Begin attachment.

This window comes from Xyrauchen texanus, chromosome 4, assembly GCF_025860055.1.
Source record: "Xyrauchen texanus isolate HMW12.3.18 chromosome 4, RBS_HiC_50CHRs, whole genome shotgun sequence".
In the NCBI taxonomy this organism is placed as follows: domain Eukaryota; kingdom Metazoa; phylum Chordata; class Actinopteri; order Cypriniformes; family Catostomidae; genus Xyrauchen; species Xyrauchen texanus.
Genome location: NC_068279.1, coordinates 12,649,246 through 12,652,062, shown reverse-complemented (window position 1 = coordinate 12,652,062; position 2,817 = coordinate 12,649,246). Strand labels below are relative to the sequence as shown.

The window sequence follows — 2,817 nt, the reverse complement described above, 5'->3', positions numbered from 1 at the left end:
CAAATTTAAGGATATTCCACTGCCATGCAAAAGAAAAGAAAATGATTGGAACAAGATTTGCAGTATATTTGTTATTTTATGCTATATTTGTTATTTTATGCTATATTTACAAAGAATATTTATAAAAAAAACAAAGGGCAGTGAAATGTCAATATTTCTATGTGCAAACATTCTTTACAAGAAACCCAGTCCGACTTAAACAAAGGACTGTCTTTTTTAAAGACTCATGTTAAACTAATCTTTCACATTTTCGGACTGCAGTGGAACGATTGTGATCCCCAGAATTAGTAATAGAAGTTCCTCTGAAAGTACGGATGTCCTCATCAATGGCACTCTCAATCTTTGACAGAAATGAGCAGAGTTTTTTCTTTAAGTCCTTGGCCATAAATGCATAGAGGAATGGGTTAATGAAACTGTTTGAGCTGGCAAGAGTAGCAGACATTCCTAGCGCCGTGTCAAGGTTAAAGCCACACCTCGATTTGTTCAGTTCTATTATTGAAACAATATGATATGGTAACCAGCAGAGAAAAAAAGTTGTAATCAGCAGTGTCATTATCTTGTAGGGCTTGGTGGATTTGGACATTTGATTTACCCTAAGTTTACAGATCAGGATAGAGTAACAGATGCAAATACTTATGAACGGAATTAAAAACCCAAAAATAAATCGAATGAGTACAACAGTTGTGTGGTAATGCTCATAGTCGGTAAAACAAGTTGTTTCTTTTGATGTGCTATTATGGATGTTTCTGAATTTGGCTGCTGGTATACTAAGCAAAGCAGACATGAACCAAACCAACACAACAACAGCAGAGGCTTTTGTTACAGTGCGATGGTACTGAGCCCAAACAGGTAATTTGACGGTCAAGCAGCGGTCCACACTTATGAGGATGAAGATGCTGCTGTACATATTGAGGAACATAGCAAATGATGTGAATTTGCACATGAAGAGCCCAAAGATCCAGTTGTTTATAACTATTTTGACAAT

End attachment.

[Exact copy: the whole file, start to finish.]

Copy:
This window comes from Xyrauchen texanus, chromosome 4, assembly GCF_025860055.1.
Source record: "Xyrauchen texanus isolate HMW12.3.18 chromosome 4, RBS_HiC_50CHRs, whole genome shotgun sequence".
In the NCBI taxonomy this organism is placed as follows: domain Eukaryota; kingdom Metazoa; phylum Chordata; class Actinopteri; order Cypriniformes; family Catostomidae; genus Xyrauchen; species Xyrauchen texanus.
Genome location: NC_068279.1, coordinates 12,649,246 through 12,652,062, shown reverse-complemented (window position 1 = coordinate 12,652,062; position 2,817 = coordinate 12,649,246). Strand labels below are relative to the sequence as shown.

The window sequence follows — 2,817 nt, the reverse complement described above, 5'->3', positions numbered from 1 at the left end:
CAAATTTAAGGATATTCCACTGCCATGCAAAAGAAAAGAAAATGATTGGAACAAGATTTGCAGTATATTTGTTATTTTATGCTATATTTGTTATTTTATGCTATATTTACAAAGAATATTTATAAAAAAAACAAAGGGCAGTGAAATGTCAATATTTCTATGTGCAAACATTCTTTACAAGAAACCCAGTCCGACTTAAACAAAGGACTGTCTTTTTTAAAGACTCATGTTAAACTAATCTTTCACATTTTCGGACTGCAGTGGAACGATTGTGATCCCCAGAATTAGTAATAGAAGTTCCTCTGAAAGTACGGATGTCCTCATCAATGGCACTCTCAATCTTTGACAGAAATGAGCAGAGTTTTTTCTTTAAGTCCTTGGCCATAAATGCATAGAGGAATGGGTTAATGAAACTGTTTGAGCTGGCAAGAGTAGCAGACATTCCTAGCGCCGTGTCAAGGTTAAAGCCACACCTCGATTTGTTCAGTTCTATTATTGAAACAATATGATATGGTAACCAGCAGAGAAAAAAAGTTGTAATCAGCAGTGTCATTATCTTGTAGGGCTTGGTGGATTTGGACATTTGATTTACCCTAAGTTTACAGATCAGGATAGAGTAACAGATGCAAATACTTATGAACGGAATTAAAAACCCAAAAATAAATCGAATGAGTACAACAGTTGTGTGGTAATGCTCATAGTCGGTAAAACAAGTTGTTTCTTTTGATGTGCTATTATGGATGTTTCTGAATTTGGCTGCTGGTATACTAAGCAAAGCAGACATGAACCAAACCAACACAACAACAGCAGAGGCTTTTGTTACAGTGCGATGGTACTGAGCCCAAACAGGTAATTTGACGGTCAAGCAGCGGTCCACACTTATGAGGATGAAGATGCTGCTGTACATATTGAGGAACATAGCAAATGATGTGAATTTGCACATGAAGAGCCCAAAGATCCAGTTGTTTATAACTATTTTGACAAT